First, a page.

Shedding Light on Stream Daylighting

    In cities around the world, there are vast networks of streams hidden below the ground surface. Through a process called daylighting, some cities are looking to rediscover these buried urban waterways. A new study provides a window into this hidden side of cities and tracks how daylighting affects the ecology and water quality of a stream in Norway. 

    Grace Hilbert

    June 30, 2022
    More than an Eyesore: Plastic Pollution’s Contribution to Global Greenhouse Gas Emission

    Plastic pollution is one of the most visible environmental stressors of our generation. However, its most damaging impact is invisible to the human eye. Oceanographer Dr. Sarah-Jeanne Royer explains how plastic pollution contributes to greenhouse gas emissions. 

    Liz Plascencia

    June 23, 2022
    Coastal Wetland Conservation: Nature-Based Solutions to Mitigate the Impacts of Climate Change

    Conserving tidal wetlands, such as mangroves and saltmarsh ecosystems, can mitigate the risks of coastal flooding and sea level rise associated with climate change. Nature- based solutions can benefit 40% of the world’s population that are exposed to sea level rise by mitigating storm surges and reducing the impact of waves and shoreline erosion.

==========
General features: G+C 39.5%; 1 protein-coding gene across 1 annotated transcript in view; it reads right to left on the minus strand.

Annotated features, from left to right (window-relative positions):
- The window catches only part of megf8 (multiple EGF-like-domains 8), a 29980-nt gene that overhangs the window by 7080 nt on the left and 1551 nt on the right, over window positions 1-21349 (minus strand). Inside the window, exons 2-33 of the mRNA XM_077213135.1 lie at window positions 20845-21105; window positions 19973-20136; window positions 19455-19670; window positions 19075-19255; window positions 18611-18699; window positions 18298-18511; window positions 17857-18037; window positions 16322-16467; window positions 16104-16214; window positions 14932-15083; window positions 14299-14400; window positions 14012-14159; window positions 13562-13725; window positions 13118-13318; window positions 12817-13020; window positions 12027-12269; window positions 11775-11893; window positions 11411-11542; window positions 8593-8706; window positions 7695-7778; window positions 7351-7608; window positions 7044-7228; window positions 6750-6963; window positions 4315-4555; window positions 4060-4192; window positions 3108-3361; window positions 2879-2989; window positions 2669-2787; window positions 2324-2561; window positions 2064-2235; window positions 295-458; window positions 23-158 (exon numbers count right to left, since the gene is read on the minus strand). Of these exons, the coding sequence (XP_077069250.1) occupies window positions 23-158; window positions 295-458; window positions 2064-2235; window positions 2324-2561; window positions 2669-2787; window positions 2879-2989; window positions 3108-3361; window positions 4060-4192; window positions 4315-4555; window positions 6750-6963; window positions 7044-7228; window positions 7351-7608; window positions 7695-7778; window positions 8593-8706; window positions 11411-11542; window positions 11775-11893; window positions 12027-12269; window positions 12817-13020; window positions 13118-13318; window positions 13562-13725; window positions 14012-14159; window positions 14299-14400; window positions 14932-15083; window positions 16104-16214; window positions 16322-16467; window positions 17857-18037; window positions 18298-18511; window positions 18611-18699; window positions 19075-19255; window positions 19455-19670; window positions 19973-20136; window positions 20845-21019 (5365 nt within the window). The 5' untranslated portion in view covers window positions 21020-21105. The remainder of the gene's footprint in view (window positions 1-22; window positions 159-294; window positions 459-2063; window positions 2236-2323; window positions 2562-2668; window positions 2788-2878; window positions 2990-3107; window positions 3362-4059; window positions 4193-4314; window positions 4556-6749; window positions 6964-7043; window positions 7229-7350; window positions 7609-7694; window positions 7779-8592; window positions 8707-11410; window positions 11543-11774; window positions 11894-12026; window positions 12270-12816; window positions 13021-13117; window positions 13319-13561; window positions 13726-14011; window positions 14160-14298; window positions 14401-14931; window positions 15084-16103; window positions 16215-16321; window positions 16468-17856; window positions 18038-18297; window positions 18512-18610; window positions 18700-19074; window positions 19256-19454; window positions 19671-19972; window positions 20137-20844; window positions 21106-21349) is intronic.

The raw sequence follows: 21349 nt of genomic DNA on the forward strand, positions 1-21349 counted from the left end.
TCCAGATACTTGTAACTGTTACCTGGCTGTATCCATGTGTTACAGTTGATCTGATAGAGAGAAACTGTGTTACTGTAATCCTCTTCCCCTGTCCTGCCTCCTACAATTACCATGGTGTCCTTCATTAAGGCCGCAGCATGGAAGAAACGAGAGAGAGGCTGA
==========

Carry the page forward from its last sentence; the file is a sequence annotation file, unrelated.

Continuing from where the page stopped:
Kristina Rodriguez

    June 22, 2022
    Children pay the price for mountaintop removal

    From a distance, it sounds like thunder. Explosive charges blast five hundred feet or more of bedrock from mountain peaks across Appalachia. New research highlights how mountaintop removal can harm Appalachia’s children, not just its landscape.  

    Robin Happel

    June 21, 2022
Partnering with mothers highlights culturally significant pathways to reduce hunger in First Nation families

Indigenous families in Canada disproportionately lack access to affordable and nutritious food. An eight-year study interviews First Nation mothers in and around London, Ontario to highlight the unique social, cultural, and historical challenges that Indigenous families face.     

Elizabeth Himschoot
June 8, 2022
Tools to Confront Oppression in the Study of Nature

Ecology - the study of connections in the natural world - needs globally diverse voices to combat the historical impact of colonialism on scientific knowledge.

Isaac Merson
June 3, 2022
Coexistence on the plateau: Tibetan pastoralists help study and conserve snow leopards in China

Tibetan pastoralists and snow leopards have a long history of coexistence on the Tibet Plateau. Researchers recognize the essential role that pastoralists play in conserving China’s snow leopards and propose a global framework to involve local communities in conservation. 

Anna Yue Yu
May 23, 2022
Kelp Can Help: Kelp Forests Reveal Hidden Potential for Blue Carbon Sequestration

Blue carbon is the organic carbon that is captured and stored in coastal vegetated ecosystems. Most blue carbon budgets focus on tidal salt marshes, seagrass meadows, and mangrove forests. A new study looks to the once overlooked “hidden forests” of kelp to quantify its blue carbon potential. 

Liz Plascencia
May 2, 2022